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In This Building:

Linear Motorcar Changes Nagoya

June 2016 | Servcorp

Right in the central business district of Nihonbashi, just a 2 minute walk away from Servcorp Nihonbashi Wakamatsu Building, is Fukutoku Jinja Shine (Mebuki Inari), build during Heian Period between 859 and 876AD. The Shrine worshiped the Inari (foxes for fortune) for good harvest back when the area was still a rural countryside, just by the coast, and has watched the transformation of the Nihonbashi, Mitsukoshimae, Muromachi area.

At the beginning of the Edo period, the second Shogun, Hidetada Tokugawa, visited the Shrine and saw a new bud sprouting out from the torii (font guard frame) and has been also known as the Mebuki (Japanese word for “sprouting”) Inari since then, to pray for new emerging abilities and growth and for business success and company growth.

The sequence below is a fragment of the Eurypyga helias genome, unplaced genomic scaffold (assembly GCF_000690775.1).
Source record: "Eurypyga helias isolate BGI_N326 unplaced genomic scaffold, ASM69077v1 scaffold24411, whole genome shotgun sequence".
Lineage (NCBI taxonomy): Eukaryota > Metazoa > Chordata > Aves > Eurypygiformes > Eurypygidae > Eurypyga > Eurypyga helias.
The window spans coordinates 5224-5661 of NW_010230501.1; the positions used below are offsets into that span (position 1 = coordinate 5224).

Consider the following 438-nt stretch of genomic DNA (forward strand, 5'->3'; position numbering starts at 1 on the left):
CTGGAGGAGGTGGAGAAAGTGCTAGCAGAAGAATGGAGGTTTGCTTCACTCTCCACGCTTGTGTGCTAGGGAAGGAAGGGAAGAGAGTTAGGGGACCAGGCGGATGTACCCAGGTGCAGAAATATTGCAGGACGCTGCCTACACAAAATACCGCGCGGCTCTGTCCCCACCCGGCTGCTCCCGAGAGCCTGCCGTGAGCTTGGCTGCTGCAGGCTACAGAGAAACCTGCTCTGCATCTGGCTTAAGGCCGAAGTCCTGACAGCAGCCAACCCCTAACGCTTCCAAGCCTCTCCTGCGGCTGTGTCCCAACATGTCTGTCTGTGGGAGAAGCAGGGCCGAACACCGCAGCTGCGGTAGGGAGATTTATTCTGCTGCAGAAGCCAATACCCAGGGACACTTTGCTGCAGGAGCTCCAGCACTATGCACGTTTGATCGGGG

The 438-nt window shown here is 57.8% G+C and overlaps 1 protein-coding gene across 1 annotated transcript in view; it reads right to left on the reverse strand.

The Shrine, at that time, was also one of the very few that was authorized to issue lottery tickets, and is now also the place to pray for luck in lotteries.
The Shine is also known as the “Wandering Shrine”, as the Shrine faced several fires and disasters and was constantly moved around. When the town of Nihonbashi was restored after the war, the Shrine at one point was placed on the roof of a building or even in a shared accommodation in a Japanese style bar.

Nihonbashi Wakamatsu Building
Level 7 Wakamatsu Building
3-3-6 Nihonbashi-Honcho Chuo-Ku
Tokyo 103-0023 Japan
+81 3 6202 7600